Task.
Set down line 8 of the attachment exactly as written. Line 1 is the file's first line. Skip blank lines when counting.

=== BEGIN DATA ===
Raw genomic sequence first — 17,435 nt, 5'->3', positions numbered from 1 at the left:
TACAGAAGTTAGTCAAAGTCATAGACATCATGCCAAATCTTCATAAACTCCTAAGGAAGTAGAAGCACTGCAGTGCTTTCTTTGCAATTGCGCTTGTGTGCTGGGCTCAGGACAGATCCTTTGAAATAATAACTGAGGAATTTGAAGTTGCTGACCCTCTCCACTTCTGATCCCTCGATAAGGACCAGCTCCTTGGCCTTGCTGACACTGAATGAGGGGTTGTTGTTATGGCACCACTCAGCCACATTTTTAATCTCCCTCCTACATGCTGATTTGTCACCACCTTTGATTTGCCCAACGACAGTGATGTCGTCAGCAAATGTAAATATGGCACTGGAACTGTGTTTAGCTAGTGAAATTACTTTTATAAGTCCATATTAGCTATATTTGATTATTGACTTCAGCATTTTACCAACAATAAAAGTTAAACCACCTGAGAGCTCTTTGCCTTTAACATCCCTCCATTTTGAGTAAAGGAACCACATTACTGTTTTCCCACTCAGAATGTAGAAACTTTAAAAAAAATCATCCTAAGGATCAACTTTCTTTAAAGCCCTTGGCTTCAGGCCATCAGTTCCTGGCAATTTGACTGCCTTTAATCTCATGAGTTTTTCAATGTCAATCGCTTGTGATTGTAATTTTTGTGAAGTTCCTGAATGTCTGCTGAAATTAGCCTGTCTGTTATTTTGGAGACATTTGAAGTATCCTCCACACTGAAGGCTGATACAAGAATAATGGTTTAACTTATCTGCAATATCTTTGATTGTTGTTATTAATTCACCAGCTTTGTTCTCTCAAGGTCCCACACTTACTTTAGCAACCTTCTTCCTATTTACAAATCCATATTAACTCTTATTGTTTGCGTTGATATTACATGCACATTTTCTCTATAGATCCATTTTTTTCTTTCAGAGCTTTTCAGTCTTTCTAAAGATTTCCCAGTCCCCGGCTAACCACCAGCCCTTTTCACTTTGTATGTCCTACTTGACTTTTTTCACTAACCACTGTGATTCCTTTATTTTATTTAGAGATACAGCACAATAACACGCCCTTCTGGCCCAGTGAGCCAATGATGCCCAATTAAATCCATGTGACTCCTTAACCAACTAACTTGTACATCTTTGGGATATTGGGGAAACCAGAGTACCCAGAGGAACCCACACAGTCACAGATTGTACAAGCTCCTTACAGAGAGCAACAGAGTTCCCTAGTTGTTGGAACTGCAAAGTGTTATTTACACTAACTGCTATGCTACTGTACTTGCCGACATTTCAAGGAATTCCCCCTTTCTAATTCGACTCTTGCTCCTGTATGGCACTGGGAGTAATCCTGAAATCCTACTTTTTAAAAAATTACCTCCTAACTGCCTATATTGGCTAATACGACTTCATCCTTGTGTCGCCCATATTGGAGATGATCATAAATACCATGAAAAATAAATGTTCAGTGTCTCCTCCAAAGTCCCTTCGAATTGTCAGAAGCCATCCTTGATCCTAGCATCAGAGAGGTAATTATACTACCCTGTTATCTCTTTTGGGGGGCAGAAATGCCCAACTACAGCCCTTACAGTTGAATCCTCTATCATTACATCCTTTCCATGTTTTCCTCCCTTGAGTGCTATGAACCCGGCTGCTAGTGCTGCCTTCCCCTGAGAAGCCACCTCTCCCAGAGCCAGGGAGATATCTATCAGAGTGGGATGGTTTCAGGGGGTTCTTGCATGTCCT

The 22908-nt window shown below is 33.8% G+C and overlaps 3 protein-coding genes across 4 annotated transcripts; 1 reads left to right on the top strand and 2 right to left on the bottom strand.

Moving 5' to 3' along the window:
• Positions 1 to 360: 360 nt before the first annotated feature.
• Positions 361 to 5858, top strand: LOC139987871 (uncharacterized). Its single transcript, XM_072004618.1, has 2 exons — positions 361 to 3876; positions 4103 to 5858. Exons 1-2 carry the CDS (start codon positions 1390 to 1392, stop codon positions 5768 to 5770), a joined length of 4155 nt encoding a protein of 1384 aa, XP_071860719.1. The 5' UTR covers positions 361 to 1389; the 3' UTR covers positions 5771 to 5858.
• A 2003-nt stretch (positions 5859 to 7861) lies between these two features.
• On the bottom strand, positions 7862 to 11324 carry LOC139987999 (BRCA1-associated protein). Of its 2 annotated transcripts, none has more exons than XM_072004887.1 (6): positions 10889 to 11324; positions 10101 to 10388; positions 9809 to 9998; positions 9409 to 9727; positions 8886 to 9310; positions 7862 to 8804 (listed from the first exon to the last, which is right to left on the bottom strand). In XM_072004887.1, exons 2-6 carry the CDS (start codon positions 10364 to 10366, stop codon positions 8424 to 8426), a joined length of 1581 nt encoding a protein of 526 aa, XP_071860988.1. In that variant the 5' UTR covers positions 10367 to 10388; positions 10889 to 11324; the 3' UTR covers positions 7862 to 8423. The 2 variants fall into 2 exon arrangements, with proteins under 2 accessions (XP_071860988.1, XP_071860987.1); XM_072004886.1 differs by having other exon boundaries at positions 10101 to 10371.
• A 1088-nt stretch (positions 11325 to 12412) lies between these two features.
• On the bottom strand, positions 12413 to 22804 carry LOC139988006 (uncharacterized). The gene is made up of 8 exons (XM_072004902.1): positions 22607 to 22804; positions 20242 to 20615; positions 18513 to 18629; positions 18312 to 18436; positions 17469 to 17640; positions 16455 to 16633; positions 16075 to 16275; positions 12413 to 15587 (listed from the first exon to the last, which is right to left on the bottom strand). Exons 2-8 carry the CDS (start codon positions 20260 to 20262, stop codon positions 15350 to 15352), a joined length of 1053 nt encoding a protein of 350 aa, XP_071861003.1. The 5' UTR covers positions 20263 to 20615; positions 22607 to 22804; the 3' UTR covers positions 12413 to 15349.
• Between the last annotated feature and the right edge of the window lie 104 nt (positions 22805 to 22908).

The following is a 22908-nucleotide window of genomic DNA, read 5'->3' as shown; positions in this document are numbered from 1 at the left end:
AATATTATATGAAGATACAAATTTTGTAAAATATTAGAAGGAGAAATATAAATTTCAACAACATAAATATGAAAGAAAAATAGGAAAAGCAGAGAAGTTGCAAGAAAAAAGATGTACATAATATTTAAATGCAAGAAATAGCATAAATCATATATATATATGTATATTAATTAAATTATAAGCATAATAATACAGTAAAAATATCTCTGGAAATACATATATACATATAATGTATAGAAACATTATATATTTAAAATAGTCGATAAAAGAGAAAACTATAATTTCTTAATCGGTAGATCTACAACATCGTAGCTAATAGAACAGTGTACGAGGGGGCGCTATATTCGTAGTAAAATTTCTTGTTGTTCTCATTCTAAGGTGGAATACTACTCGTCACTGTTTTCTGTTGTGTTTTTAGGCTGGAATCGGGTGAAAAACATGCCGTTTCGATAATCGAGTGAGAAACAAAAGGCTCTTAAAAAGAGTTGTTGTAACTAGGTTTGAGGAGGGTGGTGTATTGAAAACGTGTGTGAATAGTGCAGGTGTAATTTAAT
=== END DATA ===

• On the bottom strand, positions 7862 to 11324 carry LOC139987999 (BRCA1-associated protein). Of its 2 annotated transcripts, none has more exons than XM_072004887.1 (6): positions 10889 to 11324; positions 10101 to 10388; positions 9809 to 9998; positions 9409 to 9727; positions 8886 to 9310; positions 7862 to 8804 (listed from the first exon to the last, which is right to left on the bottom strand). In XM_072004887.1, exons 2-6 carry the CDS (start codon positions 10364 to 10366, stop codon positions 8424 to 8426), a joined length of 1581 nt encoding a protein of 526 aa, XP_071860988.1. In that variant the 5' UTR covers positions 10367 to 10388; positions 10889 to 11324; the 3' UTR covers positions 7862 to 8423. The 2 variants fall into 2 exon arrangements, with proteins under 2 accessions (XP_071860988.1, XP_071860987.1); XM_072004886.1 differs by having other exon boundaries at positions 10101 to 10371.